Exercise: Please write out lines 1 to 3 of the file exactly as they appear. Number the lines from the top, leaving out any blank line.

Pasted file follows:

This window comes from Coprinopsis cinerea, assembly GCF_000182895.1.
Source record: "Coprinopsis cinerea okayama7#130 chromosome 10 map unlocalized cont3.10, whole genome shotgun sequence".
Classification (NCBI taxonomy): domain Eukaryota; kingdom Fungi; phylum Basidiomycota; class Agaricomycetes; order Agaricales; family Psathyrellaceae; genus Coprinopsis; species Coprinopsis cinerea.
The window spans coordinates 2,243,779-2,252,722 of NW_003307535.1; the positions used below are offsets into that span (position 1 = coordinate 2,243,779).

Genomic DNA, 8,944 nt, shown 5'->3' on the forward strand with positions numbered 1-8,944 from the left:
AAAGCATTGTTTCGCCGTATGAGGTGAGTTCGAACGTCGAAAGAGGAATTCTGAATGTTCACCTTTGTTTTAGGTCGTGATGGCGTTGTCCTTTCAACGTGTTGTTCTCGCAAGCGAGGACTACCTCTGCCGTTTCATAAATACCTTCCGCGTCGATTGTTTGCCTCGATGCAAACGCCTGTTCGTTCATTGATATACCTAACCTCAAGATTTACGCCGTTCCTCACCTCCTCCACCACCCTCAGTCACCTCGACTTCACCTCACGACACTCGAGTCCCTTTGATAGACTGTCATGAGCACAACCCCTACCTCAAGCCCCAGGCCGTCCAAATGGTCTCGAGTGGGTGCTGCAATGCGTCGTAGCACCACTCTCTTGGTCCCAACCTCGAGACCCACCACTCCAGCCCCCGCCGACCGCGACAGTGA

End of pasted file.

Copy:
This window comes from Coprinopsis cinerea, assembly GCF_000182895.1.
Source record: "Coprinopsis cinerea okayama7#130 chromosome 10 map unlocalized cont3.10, whole genome shotgun sequence".
Classification (NCBI taxonomy): domain Eukaryota; kingdom Fungi; phylum Basidiomycota; class Agaricomycetes; order Agaricales; family Psathyrellaceae; genus Coprinopsis; species Coprinopsis cinerea.